The Bill Would Have Banned Ranked-choice Voting In Kentucky, But That’s Not Why Beshear Killed It

The Bill Would Have Banned Ranked-choice Voting In Kentucky, But That's Not Why Beshear Killed It

A vote sign is put up outside of a Louisville early voting site. (Mckenna Horsley took the picture for Kentucky Lantern)

A bill that would have banned ranked-choice voting in Kentucky was added late and was nixed by Democratic Gov. Andy Beshear.

But Beshear pointed out a different part of House Bill 44 as the reason for the veto. That part of the law says that the Cabinet for Health and Family Services has to give the State Board of Elections “lifetime Kentucky death records” every year to help clean up the voting rolls.

In his veto letter, Beshear said, “The Department of Vital Statistics does not use or understand the term “lifetime death records,” so they cannot be given. Instead, the Cabinet for Health and Family Services already sends the State Board of Elections death information every month. Because of this, House Bill 44 is not needed because the current strategy gives more information than the law does.

The bill also asks the Administrative Office of the Courts to send the attorney general, the US attorney for the right area, and the State Board of Elections a list of people who were not required to serve on a jury because they are not U.S. citizens. The bill gives the elections board five days to take anyone on the list off the voting rolls. Another part of the law says that the state can’t sign any agreements that would force it to try to get people registered to vote.

The elections bill that Beshear rejected was backed by Rep. John Hodgson. (LRC Information for the Public)

The main sponsor of the bill, Rep. John Hodgson, R-Fisherville, reacted to the governor’s veto on social media by saying that the State Board of Elections and the secretary of state’s office had tried out a similar process last year. As promised, Hodgson said that lawmakers would “gladly override this silly veto” when they get back to work next week.

With ranked-choice voting, voters can rank the candidates for an office in order of desire instead of choosing just one. As a way to fight divisive politics, the method has become more popular across the country.

In 2016, Maine was the first state to use this method. Alaska’s voting system combines ranked-choice voting with a “Final Five” method, which lets more than one candidate, from any party, move on to the general election after winning a primary election.

The Senate passed an alternative to the House bill that would ban ranked-choice voting, and the House agreed.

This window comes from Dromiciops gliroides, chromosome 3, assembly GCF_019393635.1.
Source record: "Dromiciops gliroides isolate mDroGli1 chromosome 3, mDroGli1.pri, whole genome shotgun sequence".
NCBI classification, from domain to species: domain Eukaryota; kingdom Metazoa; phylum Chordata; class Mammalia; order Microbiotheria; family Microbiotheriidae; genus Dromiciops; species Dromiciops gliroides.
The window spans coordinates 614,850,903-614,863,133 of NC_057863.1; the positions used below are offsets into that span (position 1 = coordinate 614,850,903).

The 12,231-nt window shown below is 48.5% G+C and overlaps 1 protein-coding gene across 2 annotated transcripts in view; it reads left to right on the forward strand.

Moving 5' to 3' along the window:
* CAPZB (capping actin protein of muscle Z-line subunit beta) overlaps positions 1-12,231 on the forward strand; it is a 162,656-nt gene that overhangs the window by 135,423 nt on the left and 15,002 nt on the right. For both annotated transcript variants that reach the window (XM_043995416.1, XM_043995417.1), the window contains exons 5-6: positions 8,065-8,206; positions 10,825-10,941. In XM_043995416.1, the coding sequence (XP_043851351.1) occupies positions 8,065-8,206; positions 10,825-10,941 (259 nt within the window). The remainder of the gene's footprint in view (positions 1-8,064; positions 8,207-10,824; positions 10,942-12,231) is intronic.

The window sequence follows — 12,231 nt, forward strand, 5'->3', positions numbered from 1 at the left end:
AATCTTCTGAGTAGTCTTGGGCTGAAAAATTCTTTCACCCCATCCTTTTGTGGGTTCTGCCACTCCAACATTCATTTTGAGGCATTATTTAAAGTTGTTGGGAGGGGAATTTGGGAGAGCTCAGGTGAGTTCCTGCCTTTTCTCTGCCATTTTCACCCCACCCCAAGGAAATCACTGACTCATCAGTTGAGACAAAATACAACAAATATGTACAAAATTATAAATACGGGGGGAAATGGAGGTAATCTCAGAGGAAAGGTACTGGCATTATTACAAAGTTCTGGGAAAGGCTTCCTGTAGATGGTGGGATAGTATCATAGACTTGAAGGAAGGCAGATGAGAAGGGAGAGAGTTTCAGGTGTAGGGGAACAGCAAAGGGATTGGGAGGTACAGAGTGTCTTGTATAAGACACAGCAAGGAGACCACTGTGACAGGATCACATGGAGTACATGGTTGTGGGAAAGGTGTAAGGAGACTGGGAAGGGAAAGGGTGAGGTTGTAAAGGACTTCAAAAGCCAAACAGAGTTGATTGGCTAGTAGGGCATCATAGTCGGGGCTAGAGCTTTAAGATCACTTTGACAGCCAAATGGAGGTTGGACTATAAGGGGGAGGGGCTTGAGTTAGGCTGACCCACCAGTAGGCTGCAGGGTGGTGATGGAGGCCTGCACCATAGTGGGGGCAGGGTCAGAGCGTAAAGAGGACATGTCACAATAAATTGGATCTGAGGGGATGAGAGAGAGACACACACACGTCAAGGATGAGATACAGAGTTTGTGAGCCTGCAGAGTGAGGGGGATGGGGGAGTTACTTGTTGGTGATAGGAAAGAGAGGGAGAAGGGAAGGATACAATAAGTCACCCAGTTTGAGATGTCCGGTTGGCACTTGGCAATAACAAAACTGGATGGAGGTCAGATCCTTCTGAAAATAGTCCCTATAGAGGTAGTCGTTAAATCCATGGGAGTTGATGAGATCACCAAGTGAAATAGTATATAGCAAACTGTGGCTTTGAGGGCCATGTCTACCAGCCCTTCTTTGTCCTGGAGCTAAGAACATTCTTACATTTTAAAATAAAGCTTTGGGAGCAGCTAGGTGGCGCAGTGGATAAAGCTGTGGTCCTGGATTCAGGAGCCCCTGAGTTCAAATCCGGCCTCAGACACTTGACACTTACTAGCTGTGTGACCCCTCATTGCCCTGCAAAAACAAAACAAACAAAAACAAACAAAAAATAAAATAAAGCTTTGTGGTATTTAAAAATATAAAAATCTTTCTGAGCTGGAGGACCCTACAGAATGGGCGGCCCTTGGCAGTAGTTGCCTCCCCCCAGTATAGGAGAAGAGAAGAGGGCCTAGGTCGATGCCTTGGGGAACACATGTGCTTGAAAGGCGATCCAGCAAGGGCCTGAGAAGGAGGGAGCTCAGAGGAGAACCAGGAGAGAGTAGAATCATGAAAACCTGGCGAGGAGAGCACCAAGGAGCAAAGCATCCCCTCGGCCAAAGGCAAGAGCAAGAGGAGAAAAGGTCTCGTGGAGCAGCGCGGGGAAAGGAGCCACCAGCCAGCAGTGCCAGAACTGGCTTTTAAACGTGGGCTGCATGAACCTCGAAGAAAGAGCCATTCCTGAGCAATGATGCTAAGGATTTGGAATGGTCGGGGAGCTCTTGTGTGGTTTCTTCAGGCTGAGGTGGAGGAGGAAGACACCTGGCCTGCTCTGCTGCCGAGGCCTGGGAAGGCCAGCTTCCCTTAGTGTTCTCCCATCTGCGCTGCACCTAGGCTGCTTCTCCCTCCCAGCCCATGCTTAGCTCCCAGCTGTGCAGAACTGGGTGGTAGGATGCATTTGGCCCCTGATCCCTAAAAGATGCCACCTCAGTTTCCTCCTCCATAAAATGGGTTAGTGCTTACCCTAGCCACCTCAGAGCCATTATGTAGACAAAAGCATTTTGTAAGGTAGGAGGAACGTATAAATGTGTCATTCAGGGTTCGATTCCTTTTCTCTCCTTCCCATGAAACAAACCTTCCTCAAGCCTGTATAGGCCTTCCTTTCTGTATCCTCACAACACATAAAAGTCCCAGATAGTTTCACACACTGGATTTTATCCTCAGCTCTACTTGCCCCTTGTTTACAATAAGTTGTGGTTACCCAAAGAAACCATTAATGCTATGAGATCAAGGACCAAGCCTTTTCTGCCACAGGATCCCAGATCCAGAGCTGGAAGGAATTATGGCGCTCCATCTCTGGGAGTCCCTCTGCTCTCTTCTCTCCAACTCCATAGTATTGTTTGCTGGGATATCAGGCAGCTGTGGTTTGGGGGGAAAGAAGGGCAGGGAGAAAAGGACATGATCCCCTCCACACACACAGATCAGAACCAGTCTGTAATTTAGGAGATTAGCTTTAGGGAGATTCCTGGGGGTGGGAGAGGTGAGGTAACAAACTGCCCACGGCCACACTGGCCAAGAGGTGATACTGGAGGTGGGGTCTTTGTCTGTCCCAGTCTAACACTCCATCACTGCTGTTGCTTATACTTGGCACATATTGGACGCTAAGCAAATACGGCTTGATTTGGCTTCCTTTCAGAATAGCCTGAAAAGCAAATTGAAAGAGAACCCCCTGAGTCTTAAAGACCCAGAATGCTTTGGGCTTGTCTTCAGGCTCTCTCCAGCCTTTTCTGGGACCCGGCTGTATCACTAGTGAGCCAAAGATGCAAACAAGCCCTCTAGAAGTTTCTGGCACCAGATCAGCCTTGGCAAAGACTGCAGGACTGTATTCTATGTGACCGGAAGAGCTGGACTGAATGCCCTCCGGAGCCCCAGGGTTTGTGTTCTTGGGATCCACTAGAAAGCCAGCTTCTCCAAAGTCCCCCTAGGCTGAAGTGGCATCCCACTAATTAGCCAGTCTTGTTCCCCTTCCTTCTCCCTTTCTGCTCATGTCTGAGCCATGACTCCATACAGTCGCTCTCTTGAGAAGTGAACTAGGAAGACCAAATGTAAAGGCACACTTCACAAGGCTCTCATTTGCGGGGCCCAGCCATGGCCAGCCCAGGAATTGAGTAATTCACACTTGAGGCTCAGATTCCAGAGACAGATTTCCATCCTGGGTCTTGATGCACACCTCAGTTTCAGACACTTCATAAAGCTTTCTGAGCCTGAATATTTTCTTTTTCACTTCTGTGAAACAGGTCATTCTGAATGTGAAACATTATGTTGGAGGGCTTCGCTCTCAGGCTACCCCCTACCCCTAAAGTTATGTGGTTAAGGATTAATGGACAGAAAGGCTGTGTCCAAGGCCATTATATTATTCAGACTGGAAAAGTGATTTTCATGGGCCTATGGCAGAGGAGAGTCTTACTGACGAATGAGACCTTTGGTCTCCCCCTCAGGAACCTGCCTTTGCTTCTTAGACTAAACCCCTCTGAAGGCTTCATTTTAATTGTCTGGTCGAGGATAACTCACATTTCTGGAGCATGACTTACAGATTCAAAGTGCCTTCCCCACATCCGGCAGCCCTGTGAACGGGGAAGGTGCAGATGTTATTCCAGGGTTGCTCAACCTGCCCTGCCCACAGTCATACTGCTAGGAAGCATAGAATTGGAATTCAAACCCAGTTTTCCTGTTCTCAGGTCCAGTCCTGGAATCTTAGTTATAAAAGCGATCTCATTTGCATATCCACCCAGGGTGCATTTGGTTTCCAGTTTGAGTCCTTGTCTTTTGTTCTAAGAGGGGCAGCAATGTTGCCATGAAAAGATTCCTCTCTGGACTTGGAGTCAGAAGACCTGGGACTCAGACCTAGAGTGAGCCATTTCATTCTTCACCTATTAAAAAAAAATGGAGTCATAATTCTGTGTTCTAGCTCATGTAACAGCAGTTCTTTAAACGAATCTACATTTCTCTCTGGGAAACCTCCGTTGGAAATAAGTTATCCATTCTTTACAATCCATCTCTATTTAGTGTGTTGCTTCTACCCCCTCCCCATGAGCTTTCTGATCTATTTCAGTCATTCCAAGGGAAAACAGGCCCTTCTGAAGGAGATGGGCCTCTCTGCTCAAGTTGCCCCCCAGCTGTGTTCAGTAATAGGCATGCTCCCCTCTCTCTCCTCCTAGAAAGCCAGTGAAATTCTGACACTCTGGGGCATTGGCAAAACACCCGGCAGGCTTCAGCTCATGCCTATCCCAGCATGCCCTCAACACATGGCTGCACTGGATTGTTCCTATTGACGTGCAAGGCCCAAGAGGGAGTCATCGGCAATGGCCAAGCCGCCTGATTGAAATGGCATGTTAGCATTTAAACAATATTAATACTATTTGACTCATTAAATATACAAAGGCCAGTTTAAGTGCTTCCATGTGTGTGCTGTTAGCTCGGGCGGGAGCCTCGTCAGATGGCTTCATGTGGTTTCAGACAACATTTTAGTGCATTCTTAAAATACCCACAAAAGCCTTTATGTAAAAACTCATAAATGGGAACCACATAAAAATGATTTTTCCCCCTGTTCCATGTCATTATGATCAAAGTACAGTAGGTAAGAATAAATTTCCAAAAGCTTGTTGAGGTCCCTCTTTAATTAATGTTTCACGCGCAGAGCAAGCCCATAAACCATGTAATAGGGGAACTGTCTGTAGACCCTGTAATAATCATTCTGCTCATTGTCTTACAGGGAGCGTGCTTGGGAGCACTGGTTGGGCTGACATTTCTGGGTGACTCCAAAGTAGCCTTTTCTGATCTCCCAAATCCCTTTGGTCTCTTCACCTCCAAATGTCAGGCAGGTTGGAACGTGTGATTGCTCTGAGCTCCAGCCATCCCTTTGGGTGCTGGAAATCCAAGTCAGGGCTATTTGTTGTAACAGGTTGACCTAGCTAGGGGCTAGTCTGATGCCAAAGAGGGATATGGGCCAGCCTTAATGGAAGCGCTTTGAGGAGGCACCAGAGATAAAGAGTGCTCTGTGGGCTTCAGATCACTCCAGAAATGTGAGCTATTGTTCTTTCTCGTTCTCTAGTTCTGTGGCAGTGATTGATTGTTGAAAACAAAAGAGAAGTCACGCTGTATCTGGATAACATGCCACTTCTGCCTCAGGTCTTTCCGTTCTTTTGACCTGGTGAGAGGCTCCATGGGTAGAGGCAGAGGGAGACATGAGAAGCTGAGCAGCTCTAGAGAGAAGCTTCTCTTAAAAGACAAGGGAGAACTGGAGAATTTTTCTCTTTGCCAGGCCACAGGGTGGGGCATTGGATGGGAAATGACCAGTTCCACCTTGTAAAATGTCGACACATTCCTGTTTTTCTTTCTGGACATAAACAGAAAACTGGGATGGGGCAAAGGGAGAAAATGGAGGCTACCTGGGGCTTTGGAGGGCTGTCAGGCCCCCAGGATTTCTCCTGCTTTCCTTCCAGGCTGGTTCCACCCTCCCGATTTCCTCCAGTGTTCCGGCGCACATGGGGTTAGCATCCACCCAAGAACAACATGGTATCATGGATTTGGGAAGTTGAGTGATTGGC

The bill says that any ordinance made or approved by a county, municipality, or other local government body that goes against this section will not be valid.

A few politicians said it was too early for Kentucky to ban ranked-choice voting, though.

Before she voted against agreeing with the changes made by the Senate last week, Rep. Rachel Roarx, D-Louisville, said that the ranked-choice method lets voters think about candidates “more closely” based on their preferences and that the House should discuss it more before ruling it out.

“How many times have people told you, ‘Well, I’d like an independent candidate, but they won’t get enough votes to win because of how people are registered and what they want?'” this question asked. “Now, I’m not saying it’s right or wrong or anything; I’m just saying that our constituents should be able to tell us about their concerns, and that’s what we should debate.”

The day before, Sen. Whitney Westerfield, R-Fruit Hill, voted in favor of the bill in the Senate, but he didn’t like the ranked-choice voting part because it “hasn’t been used in enough jurisdictions yet to find out whether or not it might actually be better.” He is not running for re-election, so this is his last term in the Senate. He said he had been working on a bill to test ranked-choice voting in Kentucky but did not file it.

“I think it’s too soon to ban it before we have a chance to see how those pilots work in different parts of the country,” Westerfield said. “I hope that if it turns out that that is a good way to elect people, the state of Kentucky will think about that in the future and get rid of this part of the bill.”

A ranked-choice vote, on the other hand, is not liked by everyone in Kentucky. Before voting for the bill, Sen. Phillip Wheeler, R-Pikeville, said he was “glad we’re banning” the process.

“There is a reason for Election Day, and that is when winners are chosen.” If you vote for someone, that person should win because they got the most votes. The second, third, or fourth choice shouldn’t be ours. That’s the way things are done and always have been done. The process must stay that way.

In Kentucky’s General Assembly, Republicans have a huge majority, which means they can easily reverse Beshear’s veto.

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